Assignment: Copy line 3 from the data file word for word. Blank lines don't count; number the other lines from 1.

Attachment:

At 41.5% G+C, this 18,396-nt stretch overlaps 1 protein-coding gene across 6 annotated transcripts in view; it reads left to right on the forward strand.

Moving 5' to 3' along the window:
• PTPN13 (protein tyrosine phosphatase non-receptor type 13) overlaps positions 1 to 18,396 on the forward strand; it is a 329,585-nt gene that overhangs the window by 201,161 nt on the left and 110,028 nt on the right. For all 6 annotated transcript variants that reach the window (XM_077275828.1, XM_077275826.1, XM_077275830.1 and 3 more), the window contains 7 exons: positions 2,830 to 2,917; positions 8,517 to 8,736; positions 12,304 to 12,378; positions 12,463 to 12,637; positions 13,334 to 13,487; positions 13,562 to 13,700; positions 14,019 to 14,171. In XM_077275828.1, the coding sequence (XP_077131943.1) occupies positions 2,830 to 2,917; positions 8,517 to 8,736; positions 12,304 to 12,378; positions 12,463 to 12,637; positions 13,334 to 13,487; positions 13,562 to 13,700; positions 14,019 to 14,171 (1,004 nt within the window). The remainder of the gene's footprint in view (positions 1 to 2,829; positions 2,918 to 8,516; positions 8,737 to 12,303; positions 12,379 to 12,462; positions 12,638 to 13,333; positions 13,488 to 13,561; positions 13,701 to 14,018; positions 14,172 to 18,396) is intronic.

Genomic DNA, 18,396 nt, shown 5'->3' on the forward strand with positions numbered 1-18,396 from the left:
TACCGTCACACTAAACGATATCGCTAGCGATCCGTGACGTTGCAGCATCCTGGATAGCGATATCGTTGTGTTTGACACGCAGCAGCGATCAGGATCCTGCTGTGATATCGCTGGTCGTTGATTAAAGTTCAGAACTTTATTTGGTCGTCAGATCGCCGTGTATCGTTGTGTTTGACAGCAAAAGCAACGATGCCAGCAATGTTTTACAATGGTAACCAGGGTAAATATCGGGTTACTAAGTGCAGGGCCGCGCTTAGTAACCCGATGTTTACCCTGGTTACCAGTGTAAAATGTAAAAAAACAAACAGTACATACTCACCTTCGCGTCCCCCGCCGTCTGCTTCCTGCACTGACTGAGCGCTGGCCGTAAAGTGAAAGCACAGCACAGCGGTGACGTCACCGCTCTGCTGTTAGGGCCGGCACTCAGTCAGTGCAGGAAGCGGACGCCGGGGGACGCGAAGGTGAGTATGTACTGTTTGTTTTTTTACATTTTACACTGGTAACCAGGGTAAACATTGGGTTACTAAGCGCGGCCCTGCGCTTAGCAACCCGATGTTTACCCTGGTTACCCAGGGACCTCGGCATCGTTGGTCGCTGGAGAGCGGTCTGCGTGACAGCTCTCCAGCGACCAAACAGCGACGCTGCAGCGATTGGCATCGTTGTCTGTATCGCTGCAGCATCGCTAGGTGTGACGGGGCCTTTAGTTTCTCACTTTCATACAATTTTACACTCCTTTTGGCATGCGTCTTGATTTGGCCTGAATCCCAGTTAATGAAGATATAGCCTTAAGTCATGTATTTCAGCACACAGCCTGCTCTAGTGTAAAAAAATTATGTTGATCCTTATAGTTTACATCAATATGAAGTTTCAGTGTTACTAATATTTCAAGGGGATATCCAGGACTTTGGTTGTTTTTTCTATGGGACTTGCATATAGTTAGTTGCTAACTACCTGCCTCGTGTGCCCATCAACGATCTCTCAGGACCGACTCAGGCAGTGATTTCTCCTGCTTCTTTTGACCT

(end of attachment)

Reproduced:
• PTPN13 (protein tyrosine phosphatase non-receptor type 13) overlaps positions 1 to 18,396 on the forward strand; it is a 329,585-nt gene that overhangs the window by 201,161 nt on the left and 110,028 nt on the right. For all 6 annotated transcript variants that reach the window (XM_077275828.1, XM_077275826.1, XM_077275830.1 and 3 more), the window contains 7 exons: positions 2,830 to 2,917; positions 8,517 to 8,736; positions 12,304 to 12,378; positions 12,463 to 12,637; positions 13,334 to 13,487; positions 13,562 to 13,700; positions 14,019 to 14,171. In XM_077275828.1, the coding sequence (XP_077131943.1) occupies positions 2,830 to 2,917; positions 8,517 to 8,736; positions 12,304 to 12,378; positions 12,463 to 12,637; positions 13,334 to 13,487; positions 13,562 to 13,700; positions 14,019 to 14,171 (1,004 nt within the window). The remainder of the gene's footprint in view (positions 1 to 2,829; positions 2,918 to 8,516; positions 8,737 to 12,303; positions 12,379 to 12,462; positions 12,638 to 13,333; positions 13,488 to 13,561; positions 13,701 to 14,018; positions 14,172 to 18,396) is intronic.